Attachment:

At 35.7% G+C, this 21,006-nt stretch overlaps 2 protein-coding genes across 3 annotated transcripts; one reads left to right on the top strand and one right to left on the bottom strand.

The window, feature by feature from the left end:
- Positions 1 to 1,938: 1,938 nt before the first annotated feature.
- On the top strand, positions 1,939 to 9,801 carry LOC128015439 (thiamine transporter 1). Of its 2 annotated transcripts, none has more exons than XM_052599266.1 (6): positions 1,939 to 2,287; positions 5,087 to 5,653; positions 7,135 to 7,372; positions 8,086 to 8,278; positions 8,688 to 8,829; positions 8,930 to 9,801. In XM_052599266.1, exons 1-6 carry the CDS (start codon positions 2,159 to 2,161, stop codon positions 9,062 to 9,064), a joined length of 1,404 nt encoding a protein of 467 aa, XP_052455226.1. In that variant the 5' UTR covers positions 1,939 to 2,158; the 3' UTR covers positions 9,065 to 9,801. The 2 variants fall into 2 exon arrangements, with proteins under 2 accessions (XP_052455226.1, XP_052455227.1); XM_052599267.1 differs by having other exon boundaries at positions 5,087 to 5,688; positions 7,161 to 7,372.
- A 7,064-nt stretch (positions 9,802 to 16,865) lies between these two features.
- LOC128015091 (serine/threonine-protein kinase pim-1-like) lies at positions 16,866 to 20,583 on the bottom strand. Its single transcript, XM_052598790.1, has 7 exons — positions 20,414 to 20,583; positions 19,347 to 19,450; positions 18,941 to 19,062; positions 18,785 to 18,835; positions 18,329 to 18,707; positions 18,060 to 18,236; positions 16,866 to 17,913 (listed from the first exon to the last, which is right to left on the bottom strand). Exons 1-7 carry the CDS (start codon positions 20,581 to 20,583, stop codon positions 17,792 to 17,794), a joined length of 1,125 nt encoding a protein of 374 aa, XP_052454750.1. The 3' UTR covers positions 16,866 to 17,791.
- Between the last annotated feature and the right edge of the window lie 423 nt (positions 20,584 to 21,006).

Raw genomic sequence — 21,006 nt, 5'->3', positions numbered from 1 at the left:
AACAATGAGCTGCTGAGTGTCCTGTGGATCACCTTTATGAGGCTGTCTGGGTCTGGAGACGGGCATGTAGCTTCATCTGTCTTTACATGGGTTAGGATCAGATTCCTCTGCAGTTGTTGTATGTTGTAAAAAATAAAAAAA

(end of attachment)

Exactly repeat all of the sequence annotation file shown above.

At 35.7% G+C, this 21,006-nt stretch overlaps 2 protein-coding genes across 3 annotated transcripts; one reads left to right on the top strand and one right to left on the bottom strand.

The window, feature by feature from the left end:
- Positions 1 to 1,938: 1,938 nt before the first annotated feature.
- On the top strand, positions 1,939 to 9,801 carry LOC128015439 (thiamine transporter 1). Of its 2 annotated transcripts, none has more exons than XM_052599266.1 (6): positions 1,939 to 2,287; positions 5,087 to 5,653; positions 7,135 to 7,372; positions 8,086 to 8,278; positions 8,688 to 8,829; positions 8,930 to 9,801. In XM_052599266.1, exons 1-6 carry the CDS (start codon positions 2,159 to 2,161, stop codon positions 9,062 to 9,064), a joined length of 1,404 nt encoding a protein of 467 aa, XP_052455226.1. In that variant the 5' UTR covers positions 1,939 to 2,158; the 3' UTR covers positions 9,065 to 9,801. The 2 variants fall into 2 exon arrangements, with proteins under 2 accessions (XP_052455226.1, XP_052455227.1); XM_052599267.1 differs by having other exon boundaries at positions 5,087 to 5,688; positions 7,161 to 7,372.
- A 7,064-nt stretch (positions 9,802 to 16,865) lies between these two features.
- LOC128015091 (serine/threonine-protein kinase pim-1-like) lies at positions 16,866 to 20,583 on the bottom strand. Its single transcript, XM_052598790.1, has 7 exons — positions 20,414 to 20,583; positions 19,347 to 19,450; positions 18,941 to 19,062; positions 18,785 to 18,835; positions 18,329 to 18,707; positions 18,060 to 18,236; positions 16,866 to 17,913 (listed from the first exon to the last, which is right to left on the bottom strand). Exons 1-7 carry the CDS (start codon positions 20,581 to 20,583, stop codon positions 17,792 to 17,794), a joined length of 1,125 nt encoding a protein of 374 aa, XP_052454750.1. The 3' UTR covers positions 16,866 to 17,791.
- Between the last annotated feature and the right edge of the window lie 423 nt (positions 20,584 to 21,006).

Raw genomic sequence — 21,006 nt, 5'->3', positions numbered from 1 at the left:
AACAATGAGCTGCTGAGTGTCCTGTGGATCACCTTTATGAGGCTGTCTGGGTCTGGAGACGGGCATGTAGCTTCATCTGTCTTTACATGGGTTAGGATCAGATTCCTCTGCAGTTGTTGTATGTTGTAAAAAATAAAAAAA